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Posts Tagged ‘Jesus’

1 Jesus entered Jericho and was passing through. 2 A man was there by the name of Zacchaeus; he was a chief tax collector and was wealthy. 3 He wanted to see who Jesus was, but because he was short he could not see over the crowd. 4 So he ran ahead and climbed a sycamore-fig tree to see him, since Jesus was coming that way.

5 When Jesus reached the spot, he looked up and said to him, “Zacchaeus, come down immediately. I must stay at your house today.” 6 So he came down at once and welcomed him gladly.

7 All the people saw this and began to mutter, “He has gone to be the guest of a sinner.”

8 But Zacchaeus stood up and said to the Lord, “Look, Lord! Here and now I give half of my possessions to the poor, and if I have cheated anybody out of anything, I will pay back four times the amount.”

9 Jesus said to him, “Today salvation has come to this house, because this man, too, is a son of Abraham. 10 For the Son of Man came to seek and to save the lost.”

~Luke 19:1-10

Earlier this week, the pro-life community had high hopes as Planned Parenthood announced that Susan G. Komen for the Cure had withdrawn their funding…

…sort of.

Komen would not give money beyond funds committed for this fiscal year to an organization that was under government investigation and who didn’t do mammograms. Komen would no longer issue “pass-through” grants, which payed PP to be the middle-man. Jubilation erupted amongst pro-lifers and the word went out to start funding Komen.

Then came yesterday’s clarification by Komen. They will not fund organizations under criminal investigation (but exempted “political” investigations). Further, they reaffirmed their commitment to funding the existing grants, and preserved PP’s eligibility to apply for future grants.

That doesn’t mean PP will actually get the grants. Theoretically, any women’s health agency is eligible to apply.

Then the word went out in many pro-life quarters to stop funding Komen until we see how this clarification plays itself out. As institutional and political policy goes, that’s pretty sound advice. There is, however, a very human dimension that such policy overlooks, and we need to examine that dimension in light of the Gospel story shared above.

Jesus didn’t wait for sinners to convert before He called to them, ate and drank with them. That peeved the religious leadership of His day. He didn’t demand conversion as a precondition for His love. Conversion was the consequence of being encountered by the love of Jesus.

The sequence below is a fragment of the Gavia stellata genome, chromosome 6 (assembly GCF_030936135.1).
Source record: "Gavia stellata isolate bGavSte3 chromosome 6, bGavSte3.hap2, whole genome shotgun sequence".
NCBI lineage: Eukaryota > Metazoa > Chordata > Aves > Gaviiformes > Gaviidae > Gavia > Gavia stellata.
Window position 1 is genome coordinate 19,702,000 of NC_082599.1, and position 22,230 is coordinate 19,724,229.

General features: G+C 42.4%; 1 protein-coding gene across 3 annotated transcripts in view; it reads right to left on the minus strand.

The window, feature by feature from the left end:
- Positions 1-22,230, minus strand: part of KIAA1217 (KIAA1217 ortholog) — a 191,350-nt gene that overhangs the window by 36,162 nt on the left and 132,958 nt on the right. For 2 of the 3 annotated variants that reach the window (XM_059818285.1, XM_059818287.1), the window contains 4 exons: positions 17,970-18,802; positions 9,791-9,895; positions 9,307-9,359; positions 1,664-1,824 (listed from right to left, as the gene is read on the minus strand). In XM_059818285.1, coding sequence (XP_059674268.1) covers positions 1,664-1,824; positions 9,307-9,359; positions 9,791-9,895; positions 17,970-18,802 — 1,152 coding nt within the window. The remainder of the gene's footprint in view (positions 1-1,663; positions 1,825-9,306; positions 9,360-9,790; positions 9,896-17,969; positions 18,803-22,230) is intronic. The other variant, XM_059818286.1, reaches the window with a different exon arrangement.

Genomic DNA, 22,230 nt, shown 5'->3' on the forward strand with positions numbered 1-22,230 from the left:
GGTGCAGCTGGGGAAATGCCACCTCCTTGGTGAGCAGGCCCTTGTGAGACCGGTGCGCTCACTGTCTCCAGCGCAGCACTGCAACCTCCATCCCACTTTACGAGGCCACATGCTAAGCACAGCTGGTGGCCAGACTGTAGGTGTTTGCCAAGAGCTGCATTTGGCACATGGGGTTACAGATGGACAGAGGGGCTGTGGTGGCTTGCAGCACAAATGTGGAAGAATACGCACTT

Zacchaeus was the Cecile Richards of his day. He defrauded his people as he collected taxes for the Roman occupiers. Like Richards, he was a social leper, a pariah. Brinker’s support of PP and her association with Richards has made her little better in the eyes of pro-lifers, a status not altogether undeserved.

I have written about this unholy alliance, as have many, many others. In December, Komen began to change course. Planned Parenthood has had six weeks to organize and gin up their attack machine, making it appear as though there was a groundswell of support for PP and disgust for Komen. Something is being missed here, regarding Brinker.

She has been in bed with PP for years. We ardently desire to see that relationship end, however it should be noted that Satan doesn’t let go easily when we try to climb out of bed with him. Such was the case this week when Komen was savagely attacked, and for what?

Not funding Planned Parenthood for not doing mammograms.

Facing an existential threat, Komen backpedaled.

The response from the pro-life community ought to be the full embrace of Brinker, to let her know that it will be alright in the end. We should gin up our own attack machine against any corporation that breaks faith with Komen because they dare to fund actual mammograms over PP’s cheap squeeze. We should savage any group that dares to castigate Komen for wanting the best for our women, instead of second-best.

No, Brinker is unlikely to come up to the communion rail and profess Jesus as her personal Lord and Savior.

No, there won’t be a made-for-TV moment of conversion.

If that’s what people were expecting, forget it.

Brinker has a tiger by the tail and got a good lesson in how badly mauled she can get for letting go. Now she’s reeling from the mauling, and this is no time for us to sit on our hands. This is when she needs our support the most. Her conversion will be gradual, and painful. The magnitude of her past sin in bedding down with PP determines the magnitude of the consequences for breaking those ties, and the magnitude of support she will need in going forward.

We need to meet with Brinker, in private and in strictest confidence to ascertain her needs and how we can help Komen be all that it can be ethically and morally in its vital mission in saving women’s lives. We need to offer her more than a kind word for attempting doing the right thing.

We need to offer her our Christian love, a love that calls to her in her own self-imposed social exile as Jesus called to Zacchaeus in his, a love that is unconditional. Then we need to embrace each change, no matter how small.

Nancy Brinker is a woman who has tried to chart a new course and was savaged with a hellish fury this week. The question for us this week is who we wish to emulate: